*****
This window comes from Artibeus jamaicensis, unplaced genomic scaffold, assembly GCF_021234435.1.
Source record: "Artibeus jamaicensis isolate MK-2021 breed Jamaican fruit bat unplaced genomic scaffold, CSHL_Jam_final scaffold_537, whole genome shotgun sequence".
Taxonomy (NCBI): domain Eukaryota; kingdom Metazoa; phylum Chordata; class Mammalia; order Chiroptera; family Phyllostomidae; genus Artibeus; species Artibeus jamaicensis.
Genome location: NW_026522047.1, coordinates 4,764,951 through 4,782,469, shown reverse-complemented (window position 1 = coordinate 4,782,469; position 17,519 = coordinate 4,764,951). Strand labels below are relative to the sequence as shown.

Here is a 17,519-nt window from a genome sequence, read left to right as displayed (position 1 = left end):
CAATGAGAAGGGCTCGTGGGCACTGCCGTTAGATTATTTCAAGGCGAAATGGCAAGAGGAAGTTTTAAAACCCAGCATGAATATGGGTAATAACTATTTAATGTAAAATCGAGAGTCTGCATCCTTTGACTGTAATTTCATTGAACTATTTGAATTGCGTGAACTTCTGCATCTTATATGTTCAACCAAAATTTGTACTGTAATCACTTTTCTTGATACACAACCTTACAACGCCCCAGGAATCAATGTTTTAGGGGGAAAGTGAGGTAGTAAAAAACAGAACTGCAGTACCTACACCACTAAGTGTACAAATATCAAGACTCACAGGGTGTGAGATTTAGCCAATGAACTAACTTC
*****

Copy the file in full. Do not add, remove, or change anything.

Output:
This window comes from Artibeus jamaicensis, unplaced genomic scaffold, assembly GCF_021234435.1.
Source record: "Artibeus jamaicensis isolate MK-2021 breed Jamaican fruit bat unplaced genomic scaffold, CSHL_Jam_final scaffold_537, whole genome shotgun sequence".
Taxonomy (NCBI): domain Eukaryota; kingdom Metazoa; phylum Chordata; class Mammalia; order Chiroptera; family Phyllostomidae; genus Artibeus; species Artibeus jamaicensis.
Genome location: NW_026522047.1, coordinates 4,764,951 through 4,782,469, shown reverse-complemented (window position 1 = coordinate 4,782,469; position 17,519 = coordinate 4,764,951). Strand labels below are relative to the sequence as shown.

Here is a 17,519-nt window from a genome sequence, read left to right as displayed (position 1 = left end):
CAATGAGAAGGGCTCGTGGGCACTGCCGTTAGATTATTTCAAGGCGAAATGGCAAGAGGAAGTTTTAAAACCCAGCATGAATATGGGTAATAACTATTTAATGTAAAATCGAGAGTCTGCATCCTTTGACTGTAATTTCATTGAACTATTTGAATTGCGTGAACTTCTGCATCTTATATGTTCAACCAAAATTTGTACTGTAATCACTTTTCTTGATACACAACCTTACAACGCCCCAGGAATCAATGTTTTAGGGGGAAAGTGAGGTAGTAAAAAACAGAACTGCAGTACCTACACCACTAAGTGTACAAATATCAAGACTCACAGGGTGTGAGATTTAGCCAATGAACTAACTTC